Many Possible Worlds: An Interdisciplinary History of the World Economy Since 1800

Author: Dr Cameron Gordon

Publisher: Palgrave Macmillan

This book provides a crosscutting interdisciplinary account of how the disintegrated, global subsistence economy circa 1800 has transformed into a global complex delivering unprecedented levels of material production and consumption. Applying major findings from economics, history/historiography, and sociology (as well as from anthropology, psychology, politics, and environmental studies), the analysis tracks the ways in which changes in ‘society’ (including social structures, values, and forces) have changed ‘individuals’ (including conceptions of race, gender, and identity) and vice versa. These changes have simultaneously homogenised and diversified societies and individuals in distinct but sometimes contradictory ways, opening up many possible worlds from an individual and group perspective. Yet, the scale and pace of change has also led to increasing existential challenges.

The narrative consists of 30 chapters organized into 10 subsets of 3: one chapter on a relevant core idea; one chapter focused on historical narrative and titled after a representative year; and one chapter on a relevant associated crosscutting theme. Major regional and topical discussions are provided, with special attention paid to business and organisational change and developing world scholarship. Small discussion ‘boxes’ focusing on illustrative cases and details are presented throughout the book. The last chapter contains over-arching conclusions.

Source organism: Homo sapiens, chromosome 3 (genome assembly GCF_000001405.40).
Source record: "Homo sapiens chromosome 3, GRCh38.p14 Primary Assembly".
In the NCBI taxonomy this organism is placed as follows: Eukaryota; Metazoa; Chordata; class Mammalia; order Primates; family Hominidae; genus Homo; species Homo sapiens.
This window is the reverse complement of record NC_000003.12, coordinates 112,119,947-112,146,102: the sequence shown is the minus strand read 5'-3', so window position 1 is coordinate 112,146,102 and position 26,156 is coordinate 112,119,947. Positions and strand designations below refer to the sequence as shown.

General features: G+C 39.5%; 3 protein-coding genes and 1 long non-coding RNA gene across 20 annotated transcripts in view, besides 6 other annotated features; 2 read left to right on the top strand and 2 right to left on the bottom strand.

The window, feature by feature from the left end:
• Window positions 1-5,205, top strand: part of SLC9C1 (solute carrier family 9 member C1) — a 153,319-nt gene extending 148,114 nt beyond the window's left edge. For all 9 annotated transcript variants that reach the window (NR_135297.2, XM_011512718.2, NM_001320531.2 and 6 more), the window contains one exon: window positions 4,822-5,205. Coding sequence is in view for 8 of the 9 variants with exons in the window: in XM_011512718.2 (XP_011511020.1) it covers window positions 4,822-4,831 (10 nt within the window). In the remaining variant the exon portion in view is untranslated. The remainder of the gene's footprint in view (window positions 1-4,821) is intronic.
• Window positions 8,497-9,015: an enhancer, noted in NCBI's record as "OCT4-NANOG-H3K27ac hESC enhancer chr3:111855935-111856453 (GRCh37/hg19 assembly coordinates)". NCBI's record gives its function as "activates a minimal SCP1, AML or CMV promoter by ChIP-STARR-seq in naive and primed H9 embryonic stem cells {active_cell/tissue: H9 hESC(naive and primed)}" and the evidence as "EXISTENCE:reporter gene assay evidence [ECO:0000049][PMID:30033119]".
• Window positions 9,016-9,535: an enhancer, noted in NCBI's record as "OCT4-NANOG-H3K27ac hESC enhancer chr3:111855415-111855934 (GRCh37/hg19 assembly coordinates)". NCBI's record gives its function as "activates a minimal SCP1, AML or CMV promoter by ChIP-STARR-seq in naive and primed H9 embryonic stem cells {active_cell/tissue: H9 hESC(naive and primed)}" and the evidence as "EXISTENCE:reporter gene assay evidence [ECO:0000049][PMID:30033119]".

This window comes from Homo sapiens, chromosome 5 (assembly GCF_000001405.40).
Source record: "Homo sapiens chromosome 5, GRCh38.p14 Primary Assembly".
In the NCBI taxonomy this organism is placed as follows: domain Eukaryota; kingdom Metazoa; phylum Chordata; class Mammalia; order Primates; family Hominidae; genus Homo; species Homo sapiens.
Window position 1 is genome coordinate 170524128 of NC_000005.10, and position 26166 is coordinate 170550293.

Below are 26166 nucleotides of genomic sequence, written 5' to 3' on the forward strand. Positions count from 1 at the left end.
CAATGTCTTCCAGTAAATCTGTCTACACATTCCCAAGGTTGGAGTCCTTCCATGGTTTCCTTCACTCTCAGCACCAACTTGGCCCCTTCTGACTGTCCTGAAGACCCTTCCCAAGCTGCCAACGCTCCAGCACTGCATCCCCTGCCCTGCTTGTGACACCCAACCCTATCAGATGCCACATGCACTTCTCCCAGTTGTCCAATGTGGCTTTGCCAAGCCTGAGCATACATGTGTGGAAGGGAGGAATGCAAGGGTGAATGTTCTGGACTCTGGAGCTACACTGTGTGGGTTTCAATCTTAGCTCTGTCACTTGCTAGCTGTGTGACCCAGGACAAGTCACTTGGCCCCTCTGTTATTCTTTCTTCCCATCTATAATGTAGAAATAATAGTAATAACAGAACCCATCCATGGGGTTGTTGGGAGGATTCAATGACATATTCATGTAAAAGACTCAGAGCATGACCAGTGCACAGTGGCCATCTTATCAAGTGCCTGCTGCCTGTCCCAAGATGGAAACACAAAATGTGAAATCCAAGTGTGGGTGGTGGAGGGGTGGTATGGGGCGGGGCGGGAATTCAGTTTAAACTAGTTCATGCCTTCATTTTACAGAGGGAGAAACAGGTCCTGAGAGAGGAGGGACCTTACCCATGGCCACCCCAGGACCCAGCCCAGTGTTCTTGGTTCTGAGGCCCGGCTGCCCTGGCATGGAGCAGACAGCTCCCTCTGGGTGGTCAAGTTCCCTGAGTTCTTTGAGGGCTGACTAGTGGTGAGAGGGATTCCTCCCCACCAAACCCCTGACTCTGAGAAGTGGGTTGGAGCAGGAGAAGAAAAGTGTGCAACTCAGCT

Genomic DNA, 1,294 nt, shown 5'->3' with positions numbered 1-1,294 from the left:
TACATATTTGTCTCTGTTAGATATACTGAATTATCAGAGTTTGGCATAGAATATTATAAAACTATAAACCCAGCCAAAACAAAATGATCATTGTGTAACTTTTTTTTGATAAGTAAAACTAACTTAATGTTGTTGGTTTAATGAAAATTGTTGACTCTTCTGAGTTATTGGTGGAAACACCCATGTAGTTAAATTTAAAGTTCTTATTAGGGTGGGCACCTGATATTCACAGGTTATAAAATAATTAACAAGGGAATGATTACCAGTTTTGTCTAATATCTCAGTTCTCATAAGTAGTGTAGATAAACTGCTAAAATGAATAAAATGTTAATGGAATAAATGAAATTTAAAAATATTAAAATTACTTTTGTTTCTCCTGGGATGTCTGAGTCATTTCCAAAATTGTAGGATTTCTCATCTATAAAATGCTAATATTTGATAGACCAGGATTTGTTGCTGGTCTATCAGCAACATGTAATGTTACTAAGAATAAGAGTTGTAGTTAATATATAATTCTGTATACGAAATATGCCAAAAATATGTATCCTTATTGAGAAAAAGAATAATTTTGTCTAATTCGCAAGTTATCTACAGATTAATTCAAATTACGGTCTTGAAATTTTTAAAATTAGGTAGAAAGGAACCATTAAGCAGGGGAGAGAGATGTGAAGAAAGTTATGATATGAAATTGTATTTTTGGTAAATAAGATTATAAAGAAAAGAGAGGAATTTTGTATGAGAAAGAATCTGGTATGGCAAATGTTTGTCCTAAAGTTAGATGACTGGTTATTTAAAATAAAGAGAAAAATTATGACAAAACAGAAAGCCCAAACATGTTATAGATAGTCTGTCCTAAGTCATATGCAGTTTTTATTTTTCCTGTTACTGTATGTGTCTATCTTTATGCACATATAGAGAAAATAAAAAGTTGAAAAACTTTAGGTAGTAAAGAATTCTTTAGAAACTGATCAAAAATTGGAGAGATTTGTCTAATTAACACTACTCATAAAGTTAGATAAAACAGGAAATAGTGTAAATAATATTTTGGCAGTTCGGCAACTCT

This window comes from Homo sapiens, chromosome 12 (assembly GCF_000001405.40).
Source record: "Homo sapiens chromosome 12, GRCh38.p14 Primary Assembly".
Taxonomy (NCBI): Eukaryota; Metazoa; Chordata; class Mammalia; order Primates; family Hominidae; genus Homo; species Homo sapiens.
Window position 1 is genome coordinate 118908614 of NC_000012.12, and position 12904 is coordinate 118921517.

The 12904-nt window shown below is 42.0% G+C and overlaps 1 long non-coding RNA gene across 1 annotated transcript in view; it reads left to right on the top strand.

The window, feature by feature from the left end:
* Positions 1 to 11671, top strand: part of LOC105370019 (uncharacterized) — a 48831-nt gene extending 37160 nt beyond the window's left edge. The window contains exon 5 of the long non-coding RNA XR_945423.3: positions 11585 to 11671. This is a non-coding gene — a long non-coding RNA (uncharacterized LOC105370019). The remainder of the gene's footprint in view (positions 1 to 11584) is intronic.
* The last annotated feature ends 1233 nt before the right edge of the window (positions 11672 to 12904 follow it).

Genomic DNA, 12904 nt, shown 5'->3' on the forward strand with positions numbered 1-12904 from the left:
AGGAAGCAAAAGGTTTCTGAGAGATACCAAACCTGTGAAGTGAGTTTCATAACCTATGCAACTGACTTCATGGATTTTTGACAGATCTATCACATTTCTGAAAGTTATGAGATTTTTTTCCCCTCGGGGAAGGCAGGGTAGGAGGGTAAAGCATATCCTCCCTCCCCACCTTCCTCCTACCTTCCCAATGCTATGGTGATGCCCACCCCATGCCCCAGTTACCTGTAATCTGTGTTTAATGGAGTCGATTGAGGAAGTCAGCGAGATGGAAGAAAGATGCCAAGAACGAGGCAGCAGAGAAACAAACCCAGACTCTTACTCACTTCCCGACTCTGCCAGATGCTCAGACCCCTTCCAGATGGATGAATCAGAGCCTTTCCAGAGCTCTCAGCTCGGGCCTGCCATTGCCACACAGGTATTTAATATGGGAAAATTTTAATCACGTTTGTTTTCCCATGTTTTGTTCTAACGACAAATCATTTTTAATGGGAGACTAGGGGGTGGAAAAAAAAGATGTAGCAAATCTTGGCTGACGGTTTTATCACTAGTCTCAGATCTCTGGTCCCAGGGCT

About the author

Dr. Cameron Gordon is currently a visiting researcher with the Tax and Transfer Policy Institute, Crawford School of Public Policy at the Australian National University (ANU). He has held prior faculty appointments with the ANU College of Business and Economics, University of Canberra, City University of New York, and the University of Southern California, across a variety of departments including economics, finance, management, public administration, public health, and public policy. He has held visiting faculty appointments with the University of Sydney, Imperial College of London, and the Polytechnic University of Madrid. He has published widely in the fields of transport, infrastructure, economic history, sustainability, and corporate governance.

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